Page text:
“We are thrilled that the law will once again reflect the intent of those who enacted it, as it did for over a century,” said Jamie Gass, Pioneer Institute’s director of school reform.  “This ruling will restore educational opportunity to families across rural Maine.”

PioneerLegal submitted an amicus brief in Carson, and Pioneer Institute submitted an amicus brief in Espinoza, which was cited in Justice Samuel Alito’s concurrence.

For well over a decade Pioneer Institute has highlighted this important legal and educational topic through researcheventsop-edsmedia appearancespodcast episodes, and a documentary film.

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PioneerLegal Amicus Brief Supports Court Challenge to Attorney General’s Misleading Wording of the Proposed Tax Hike Amendment

Summary language fails to clarify a critical matter for voters—an overall increase in education and transportation funding is not mandatory since other revenue is entirely fungible

BOSTON – To ensure that Massachusetts voters will have an accurate description of the tax hike amendment to the state Constitution when they cast their ballots in November, PioneerLegal has filed an amicus brief in support of the lawsuit challenging the Attorney General’s summary language and “yes”/”no” statements that describe the amendment. The suit will be heard by the Commonwealth’s Supreme Judicial Court.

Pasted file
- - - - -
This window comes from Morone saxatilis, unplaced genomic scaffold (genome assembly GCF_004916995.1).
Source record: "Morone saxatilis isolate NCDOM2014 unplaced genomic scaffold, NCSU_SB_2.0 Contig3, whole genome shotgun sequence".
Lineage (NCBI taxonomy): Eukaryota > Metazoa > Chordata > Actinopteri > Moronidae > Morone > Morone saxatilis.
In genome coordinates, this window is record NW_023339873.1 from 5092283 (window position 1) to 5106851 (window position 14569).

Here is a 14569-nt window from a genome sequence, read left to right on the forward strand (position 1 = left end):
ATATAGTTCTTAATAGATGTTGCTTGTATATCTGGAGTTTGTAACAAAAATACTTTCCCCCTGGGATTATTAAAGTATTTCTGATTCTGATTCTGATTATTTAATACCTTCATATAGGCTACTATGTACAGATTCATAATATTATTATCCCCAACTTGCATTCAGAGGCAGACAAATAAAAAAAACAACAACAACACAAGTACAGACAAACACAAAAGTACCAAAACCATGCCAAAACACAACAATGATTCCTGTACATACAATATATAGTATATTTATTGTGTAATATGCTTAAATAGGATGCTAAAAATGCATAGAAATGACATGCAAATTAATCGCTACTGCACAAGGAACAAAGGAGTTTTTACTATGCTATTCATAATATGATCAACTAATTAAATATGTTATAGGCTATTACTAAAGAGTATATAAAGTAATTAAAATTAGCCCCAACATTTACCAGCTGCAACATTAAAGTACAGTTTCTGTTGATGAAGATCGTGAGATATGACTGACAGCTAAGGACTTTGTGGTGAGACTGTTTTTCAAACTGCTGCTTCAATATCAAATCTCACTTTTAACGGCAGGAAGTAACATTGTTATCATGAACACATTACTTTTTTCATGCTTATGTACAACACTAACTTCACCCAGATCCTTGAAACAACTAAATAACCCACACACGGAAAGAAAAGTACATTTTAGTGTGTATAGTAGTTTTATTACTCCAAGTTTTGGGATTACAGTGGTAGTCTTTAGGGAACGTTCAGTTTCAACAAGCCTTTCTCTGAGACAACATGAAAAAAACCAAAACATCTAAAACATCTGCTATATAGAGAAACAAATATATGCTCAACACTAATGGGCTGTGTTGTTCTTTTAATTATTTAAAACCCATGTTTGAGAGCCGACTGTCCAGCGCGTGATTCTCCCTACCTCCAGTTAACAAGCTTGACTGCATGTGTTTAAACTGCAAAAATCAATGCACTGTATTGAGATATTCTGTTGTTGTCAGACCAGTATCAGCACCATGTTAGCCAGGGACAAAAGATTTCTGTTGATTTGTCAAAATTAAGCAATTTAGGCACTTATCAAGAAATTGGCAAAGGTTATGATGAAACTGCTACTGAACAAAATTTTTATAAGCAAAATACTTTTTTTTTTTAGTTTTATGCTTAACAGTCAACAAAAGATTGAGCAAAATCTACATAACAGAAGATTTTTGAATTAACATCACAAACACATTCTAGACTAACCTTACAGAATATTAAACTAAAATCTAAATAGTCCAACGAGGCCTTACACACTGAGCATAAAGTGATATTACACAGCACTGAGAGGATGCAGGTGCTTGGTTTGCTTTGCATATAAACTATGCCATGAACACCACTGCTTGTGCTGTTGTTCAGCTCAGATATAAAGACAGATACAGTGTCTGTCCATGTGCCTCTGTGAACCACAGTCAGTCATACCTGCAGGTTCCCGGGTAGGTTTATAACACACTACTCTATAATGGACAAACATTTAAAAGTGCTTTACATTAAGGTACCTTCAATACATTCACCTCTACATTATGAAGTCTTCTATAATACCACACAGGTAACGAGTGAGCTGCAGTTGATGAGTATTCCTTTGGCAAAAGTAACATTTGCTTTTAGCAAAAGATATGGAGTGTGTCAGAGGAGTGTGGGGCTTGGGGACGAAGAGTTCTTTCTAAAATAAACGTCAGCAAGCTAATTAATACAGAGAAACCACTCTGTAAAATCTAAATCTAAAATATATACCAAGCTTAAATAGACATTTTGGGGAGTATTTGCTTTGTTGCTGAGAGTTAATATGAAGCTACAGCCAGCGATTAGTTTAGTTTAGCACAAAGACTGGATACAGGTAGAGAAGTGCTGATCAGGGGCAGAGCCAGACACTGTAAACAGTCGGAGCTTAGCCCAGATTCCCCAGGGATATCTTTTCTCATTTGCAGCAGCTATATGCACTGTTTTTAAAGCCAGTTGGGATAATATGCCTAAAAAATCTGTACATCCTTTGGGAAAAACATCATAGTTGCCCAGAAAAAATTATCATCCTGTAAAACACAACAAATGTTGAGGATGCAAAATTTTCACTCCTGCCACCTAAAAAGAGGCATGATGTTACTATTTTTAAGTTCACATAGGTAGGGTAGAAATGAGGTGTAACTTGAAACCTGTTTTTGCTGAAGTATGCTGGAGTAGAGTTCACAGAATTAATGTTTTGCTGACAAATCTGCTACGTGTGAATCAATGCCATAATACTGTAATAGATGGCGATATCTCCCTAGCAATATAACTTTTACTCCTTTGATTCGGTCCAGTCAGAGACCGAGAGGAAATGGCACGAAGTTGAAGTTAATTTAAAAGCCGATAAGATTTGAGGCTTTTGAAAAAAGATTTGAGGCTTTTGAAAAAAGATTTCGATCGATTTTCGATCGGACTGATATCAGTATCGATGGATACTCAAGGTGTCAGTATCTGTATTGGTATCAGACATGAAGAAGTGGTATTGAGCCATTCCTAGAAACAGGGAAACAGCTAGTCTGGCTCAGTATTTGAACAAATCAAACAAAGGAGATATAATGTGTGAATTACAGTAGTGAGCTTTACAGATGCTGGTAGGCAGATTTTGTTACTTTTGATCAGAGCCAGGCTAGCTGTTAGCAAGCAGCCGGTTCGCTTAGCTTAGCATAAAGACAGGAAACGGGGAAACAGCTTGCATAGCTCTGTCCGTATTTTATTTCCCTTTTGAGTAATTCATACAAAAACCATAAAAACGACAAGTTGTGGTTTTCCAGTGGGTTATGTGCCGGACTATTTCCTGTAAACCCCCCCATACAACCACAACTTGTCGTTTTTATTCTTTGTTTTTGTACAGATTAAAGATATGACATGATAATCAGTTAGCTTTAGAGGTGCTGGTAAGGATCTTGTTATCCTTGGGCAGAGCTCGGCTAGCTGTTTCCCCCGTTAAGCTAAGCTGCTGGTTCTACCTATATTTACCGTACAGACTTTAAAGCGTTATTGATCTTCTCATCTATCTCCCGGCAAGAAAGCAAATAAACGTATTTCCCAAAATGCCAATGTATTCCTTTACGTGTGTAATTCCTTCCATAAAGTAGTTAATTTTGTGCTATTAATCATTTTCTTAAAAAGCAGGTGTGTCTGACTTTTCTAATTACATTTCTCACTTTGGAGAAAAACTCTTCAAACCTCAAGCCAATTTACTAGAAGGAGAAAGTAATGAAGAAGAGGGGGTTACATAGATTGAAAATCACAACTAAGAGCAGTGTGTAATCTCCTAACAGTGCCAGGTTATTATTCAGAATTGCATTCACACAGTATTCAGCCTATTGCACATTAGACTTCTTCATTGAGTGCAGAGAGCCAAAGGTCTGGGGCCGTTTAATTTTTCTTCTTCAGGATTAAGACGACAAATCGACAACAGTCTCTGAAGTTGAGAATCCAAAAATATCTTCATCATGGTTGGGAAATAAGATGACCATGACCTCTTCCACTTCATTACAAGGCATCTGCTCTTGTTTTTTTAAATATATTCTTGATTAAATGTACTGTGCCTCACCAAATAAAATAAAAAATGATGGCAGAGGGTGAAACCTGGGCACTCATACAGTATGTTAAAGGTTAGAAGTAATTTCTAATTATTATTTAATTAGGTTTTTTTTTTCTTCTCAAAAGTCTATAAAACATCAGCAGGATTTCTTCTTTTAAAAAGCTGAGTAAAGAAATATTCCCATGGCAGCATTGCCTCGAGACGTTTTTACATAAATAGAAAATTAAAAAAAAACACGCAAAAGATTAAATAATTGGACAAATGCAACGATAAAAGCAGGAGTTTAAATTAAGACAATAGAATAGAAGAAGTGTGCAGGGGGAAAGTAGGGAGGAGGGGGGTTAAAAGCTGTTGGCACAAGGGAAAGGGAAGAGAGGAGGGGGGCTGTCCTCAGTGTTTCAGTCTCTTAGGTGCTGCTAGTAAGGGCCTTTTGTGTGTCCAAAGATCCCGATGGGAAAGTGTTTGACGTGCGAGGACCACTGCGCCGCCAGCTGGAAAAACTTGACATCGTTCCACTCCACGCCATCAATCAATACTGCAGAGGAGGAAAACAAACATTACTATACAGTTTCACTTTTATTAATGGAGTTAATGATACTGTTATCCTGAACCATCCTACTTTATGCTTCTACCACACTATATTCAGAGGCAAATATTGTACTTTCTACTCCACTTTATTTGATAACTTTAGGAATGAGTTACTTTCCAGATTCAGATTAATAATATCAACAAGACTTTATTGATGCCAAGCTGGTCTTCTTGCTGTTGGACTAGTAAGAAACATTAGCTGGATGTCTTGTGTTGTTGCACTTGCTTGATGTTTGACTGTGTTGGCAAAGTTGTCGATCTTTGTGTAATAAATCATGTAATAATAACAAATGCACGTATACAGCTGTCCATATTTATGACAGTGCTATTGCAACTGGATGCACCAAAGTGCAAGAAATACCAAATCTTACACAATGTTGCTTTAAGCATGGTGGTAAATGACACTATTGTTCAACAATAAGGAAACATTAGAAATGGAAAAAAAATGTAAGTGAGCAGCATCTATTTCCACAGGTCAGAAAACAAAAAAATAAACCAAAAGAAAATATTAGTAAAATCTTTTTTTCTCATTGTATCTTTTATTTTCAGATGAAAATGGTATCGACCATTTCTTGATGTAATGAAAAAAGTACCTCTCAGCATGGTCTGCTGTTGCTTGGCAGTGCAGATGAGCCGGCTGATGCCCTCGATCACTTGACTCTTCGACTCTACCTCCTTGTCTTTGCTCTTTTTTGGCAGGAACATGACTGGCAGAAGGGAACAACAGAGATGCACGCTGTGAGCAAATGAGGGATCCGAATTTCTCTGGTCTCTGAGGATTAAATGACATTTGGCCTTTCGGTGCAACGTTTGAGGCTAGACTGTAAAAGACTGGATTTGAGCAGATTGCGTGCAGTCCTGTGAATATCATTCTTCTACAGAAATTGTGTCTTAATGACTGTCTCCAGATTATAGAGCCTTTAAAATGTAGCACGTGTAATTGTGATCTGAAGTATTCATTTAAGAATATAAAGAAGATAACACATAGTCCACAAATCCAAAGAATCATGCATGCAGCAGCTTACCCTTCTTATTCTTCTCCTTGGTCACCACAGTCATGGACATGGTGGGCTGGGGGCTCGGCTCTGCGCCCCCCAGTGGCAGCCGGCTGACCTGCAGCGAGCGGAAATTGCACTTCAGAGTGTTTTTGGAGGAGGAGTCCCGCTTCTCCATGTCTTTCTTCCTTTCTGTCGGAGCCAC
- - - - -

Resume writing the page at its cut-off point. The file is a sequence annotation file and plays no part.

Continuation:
The amendment to the state Constitution would add a 4 percent surtax on all annual income over $1 million, including capital gains (sales of homes and other assets) and most small business income. The proposed summary language put forward by the Attorney General and the Secretary of State reads that the revenue from the tax will be dedicated to fund public education and transportation.

“While revenue from the tax would be deposited in transportation and education accounts,” said Brackett Denniston, chairman of PioneerLegal, “there is nothing to prohibit lawmakers from diverting money previously dedicated to transportation and education to different purposes, as has occurred in other states.”

Authored by Daniel P. Ryan, Caroline A. Kupiec, and Jillian Friedmann of Sullivan & Worcester at the request of PioneerLegal, the brief establishes four key points: